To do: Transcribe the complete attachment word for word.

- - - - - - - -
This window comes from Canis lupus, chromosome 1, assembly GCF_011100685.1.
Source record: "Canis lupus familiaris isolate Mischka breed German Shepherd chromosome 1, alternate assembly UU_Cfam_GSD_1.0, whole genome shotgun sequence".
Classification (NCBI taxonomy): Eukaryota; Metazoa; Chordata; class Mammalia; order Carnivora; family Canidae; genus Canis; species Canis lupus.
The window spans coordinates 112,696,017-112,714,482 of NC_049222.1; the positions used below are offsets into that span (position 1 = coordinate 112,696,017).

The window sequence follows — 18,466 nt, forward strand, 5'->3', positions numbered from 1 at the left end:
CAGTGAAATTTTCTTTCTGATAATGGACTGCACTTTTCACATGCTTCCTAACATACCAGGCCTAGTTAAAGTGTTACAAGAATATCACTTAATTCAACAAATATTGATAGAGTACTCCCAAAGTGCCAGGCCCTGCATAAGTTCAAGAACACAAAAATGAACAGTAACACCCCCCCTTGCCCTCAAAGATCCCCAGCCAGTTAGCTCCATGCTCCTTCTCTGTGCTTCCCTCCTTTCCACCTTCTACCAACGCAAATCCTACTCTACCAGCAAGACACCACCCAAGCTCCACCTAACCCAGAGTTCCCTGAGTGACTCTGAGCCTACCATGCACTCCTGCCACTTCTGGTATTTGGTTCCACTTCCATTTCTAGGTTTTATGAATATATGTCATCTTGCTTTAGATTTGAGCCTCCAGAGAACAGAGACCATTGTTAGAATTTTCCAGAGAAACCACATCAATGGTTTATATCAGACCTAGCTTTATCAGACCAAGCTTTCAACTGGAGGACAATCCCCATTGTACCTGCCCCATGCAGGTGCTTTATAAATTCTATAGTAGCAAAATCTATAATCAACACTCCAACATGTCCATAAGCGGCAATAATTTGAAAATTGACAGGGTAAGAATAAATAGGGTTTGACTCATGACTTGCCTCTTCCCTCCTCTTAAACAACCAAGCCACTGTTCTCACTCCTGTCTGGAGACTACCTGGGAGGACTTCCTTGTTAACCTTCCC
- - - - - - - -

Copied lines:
This window comes from Canis lupus, chromosome 1, assembly GCF_011100685.1.
Source record: "Canis lupus familiaris isolate Mischka breed German Shepherd chromosome 1, alternate assembly UU_Cfam_GSD_1.0, whole genome shotgun sequence".
Classification (NCBI taxonomy): Eukaryota; Metazoa; Chordata; class Mammalia; order Carnivora; family Canidae; genus Canis; species Canis lupus.
The window spans coordinates 112,696,017-112,714,482 of NC_049222.1; the positions used below are offsets into that span (position 1 = coordinate 112,696,017).

The window sequence follows — 18,466 nt, forward strand, 5'->3', positions numbered from 1 at the left end:
CAGTGAAATTTTCTTTCTGATAATGGACTGCACTTTTCACATGCTTCCTAACATACCAGGCCTAGTTAAAGTGTTACAAGAATATCACTTAATTCAACAAATATTGATAGAGTACTCCCAAAGTGCCAGGCCCTGCATAAGTTCAAGAACACAAAAATGAACAGTAACACCCCCCCTTGCCCTCAAAGATCCCCAGCCAGTTAGCTCCATGCTCCTTCTCTGTGCTTCCCTCCTTTCCACCTTCTACCAACGCAAATCCTACTCTACCAGCAAGACACCACCCAAGCTCCACCTAACCCAGAGTTCCCTGAGTGACTCTGAGCCTACCATGCACTCCTGCCACTTCTGGTATTTGGTTCCACTTCCATTTCTAGGTTTTATGAATATATGTCATCTTGCTTTAGATTTGAGCCTCCAGAGAACAGAGACCATTGTTAGAATTTTCCAGAGAAACCACATCAATGGTTTATATCAGACCTAGCTTTATCAGACCAAGCTTTCAACTGGAGGACAATCCCCATTGTACCTGCCCCATGCAGGTGCTTTATAAATTCTATAGTAGCAAAATCTATAATCAACACTCCAACATGTCCATAAGCGGCAATAATTTGAAAATTGACAGGGTAAGAATAAATAGGGTTTGACTCATGACTTGCCTCTTCCCTCCTCTTAAACAACCAAGCCACTGTTCTCACTCCTGTCTGGAGACTACCTGGGAGGACTTCCTTGTTAACCTTCCC